I came through the halfway point around 4:30 into the run. I enjoyed the emotional break from competing. My quest was about personal inventory and self-restraint when necessary. It was great to feel good-and not stressful to slow down when my body asked for it. Not to say I always felt good, after all, 50+ miles is still 50+ miles!

happy and having fun!

Going into the loop I saw Sean Andrish who was here –crewing or working- and we ran for a few minutes chatting. After only a few minutes I had to beg off of conversation as my “untrained ness” was showing itself. I couldn’t reflexively navigate the sticks and leaves; I needed my full concentration on my balance on the trail. A mile into this section I must’ve daydreamed because the next thing I knew, I had “supermanned” over the leaves and gave myself “trail rash” on my right side: leg, hip, breast and elbow. My elbow banged and dripping blood I was horrified for 5 seconds until I realized I was okay-then business as usual.

Even with the little wound, I love this part of the course! It is good single track trail-though this time of year, quite covered with oak leaves, providing even more adventure for the downhill runner on the slicks!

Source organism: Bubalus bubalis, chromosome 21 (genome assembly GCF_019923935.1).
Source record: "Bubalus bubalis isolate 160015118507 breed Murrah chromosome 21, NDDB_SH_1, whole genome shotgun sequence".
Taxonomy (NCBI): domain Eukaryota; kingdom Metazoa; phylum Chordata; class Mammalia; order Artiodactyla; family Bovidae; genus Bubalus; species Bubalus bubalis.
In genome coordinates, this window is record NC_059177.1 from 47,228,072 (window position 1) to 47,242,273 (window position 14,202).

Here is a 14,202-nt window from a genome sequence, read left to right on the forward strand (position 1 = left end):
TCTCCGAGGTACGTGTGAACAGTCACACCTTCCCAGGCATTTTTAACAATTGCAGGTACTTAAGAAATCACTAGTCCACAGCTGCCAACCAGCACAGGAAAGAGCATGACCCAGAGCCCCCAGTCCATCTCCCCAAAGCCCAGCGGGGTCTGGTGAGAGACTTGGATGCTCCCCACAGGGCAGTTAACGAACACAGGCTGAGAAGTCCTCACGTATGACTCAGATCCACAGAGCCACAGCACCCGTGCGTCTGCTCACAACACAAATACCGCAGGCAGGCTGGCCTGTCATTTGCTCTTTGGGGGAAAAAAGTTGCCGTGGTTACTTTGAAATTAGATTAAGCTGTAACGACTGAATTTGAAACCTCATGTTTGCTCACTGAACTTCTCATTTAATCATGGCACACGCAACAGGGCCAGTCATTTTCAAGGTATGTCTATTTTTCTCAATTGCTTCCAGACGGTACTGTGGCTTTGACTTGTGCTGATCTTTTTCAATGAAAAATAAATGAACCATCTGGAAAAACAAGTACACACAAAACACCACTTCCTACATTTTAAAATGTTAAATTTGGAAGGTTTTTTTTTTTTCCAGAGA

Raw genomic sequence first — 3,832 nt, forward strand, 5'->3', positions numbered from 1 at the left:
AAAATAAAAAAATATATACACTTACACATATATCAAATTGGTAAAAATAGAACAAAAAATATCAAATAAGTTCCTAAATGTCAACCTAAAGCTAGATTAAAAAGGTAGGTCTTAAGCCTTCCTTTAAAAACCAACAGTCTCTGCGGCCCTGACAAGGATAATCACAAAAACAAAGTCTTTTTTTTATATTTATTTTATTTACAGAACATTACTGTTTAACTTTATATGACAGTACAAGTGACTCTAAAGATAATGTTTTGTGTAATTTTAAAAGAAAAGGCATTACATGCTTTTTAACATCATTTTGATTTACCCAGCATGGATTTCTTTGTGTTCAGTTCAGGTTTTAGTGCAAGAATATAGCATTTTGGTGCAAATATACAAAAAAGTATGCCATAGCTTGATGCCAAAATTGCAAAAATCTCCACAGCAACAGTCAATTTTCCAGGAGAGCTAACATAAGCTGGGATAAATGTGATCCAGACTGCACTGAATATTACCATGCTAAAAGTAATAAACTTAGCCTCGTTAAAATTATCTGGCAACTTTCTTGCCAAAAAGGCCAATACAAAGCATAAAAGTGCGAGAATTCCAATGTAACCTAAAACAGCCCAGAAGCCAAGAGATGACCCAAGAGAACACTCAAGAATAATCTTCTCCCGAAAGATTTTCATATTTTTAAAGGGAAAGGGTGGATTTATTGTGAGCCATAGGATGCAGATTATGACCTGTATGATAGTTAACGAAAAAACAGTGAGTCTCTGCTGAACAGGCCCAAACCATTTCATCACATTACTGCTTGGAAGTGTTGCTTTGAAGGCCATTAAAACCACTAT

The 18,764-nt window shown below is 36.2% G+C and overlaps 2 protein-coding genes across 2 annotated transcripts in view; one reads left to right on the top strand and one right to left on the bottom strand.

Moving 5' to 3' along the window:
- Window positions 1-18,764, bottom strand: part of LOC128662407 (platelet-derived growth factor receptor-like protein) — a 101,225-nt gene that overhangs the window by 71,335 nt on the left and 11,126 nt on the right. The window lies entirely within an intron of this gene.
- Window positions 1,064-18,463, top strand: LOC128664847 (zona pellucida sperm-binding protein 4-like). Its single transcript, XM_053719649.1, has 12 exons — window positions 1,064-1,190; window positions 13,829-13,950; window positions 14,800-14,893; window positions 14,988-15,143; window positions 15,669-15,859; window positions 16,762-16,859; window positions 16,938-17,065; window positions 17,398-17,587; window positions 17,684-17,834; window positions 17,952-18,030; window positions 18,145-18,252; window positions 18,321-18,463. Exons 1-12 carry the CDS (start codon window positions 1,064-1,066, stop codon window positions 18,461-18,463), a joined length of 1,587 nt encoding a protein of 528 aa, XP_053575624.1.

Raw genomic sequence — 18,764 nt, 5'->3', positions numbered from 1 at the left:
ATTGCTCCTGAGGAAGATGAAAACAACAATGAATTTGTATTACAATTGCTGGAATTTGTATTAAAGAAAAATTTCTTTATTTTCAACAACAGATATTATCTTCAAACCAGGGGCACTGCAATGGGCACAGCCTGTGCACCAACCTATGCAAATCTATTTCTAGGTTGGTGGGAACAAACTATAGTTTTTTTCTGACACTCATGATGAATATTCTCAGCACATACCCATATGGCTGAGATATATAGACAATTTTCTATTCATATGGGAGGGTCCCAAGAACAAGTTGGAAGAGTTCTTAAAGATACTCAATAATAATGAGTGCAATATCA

Out of the loop, Jenny again hooked me up with nourishment, encouragement, my ipod and told me third place female Heather Fisher was about 7 minutes ahead. At this point my dorsal fin prodded my flesh…yet didn’t poke through. I listened to music for the next 4.5 miles and turned it off after reaching the single track just after AS 13 the second tolast aid station. Lots of leaves-music would be too distracting-and I really didn’t need yet the “attitude adjustment” my music gives me. At one point not too far into this section, I looked at my watch and saw it was 7:45 into the event. I wondered if the first woman had yet finished? I also calculated and thought I could make it the finish in sub nine hours?
I crossed the finish line, feeling sore, yet pleased at 8:56:46! I was 4th woman, 29th overall! Minutes after finishing, George Worley, volunteer race physician cleaned up my arm for me and gave me 2 stitches.

Laying down, even if it was to receive stitches felt good!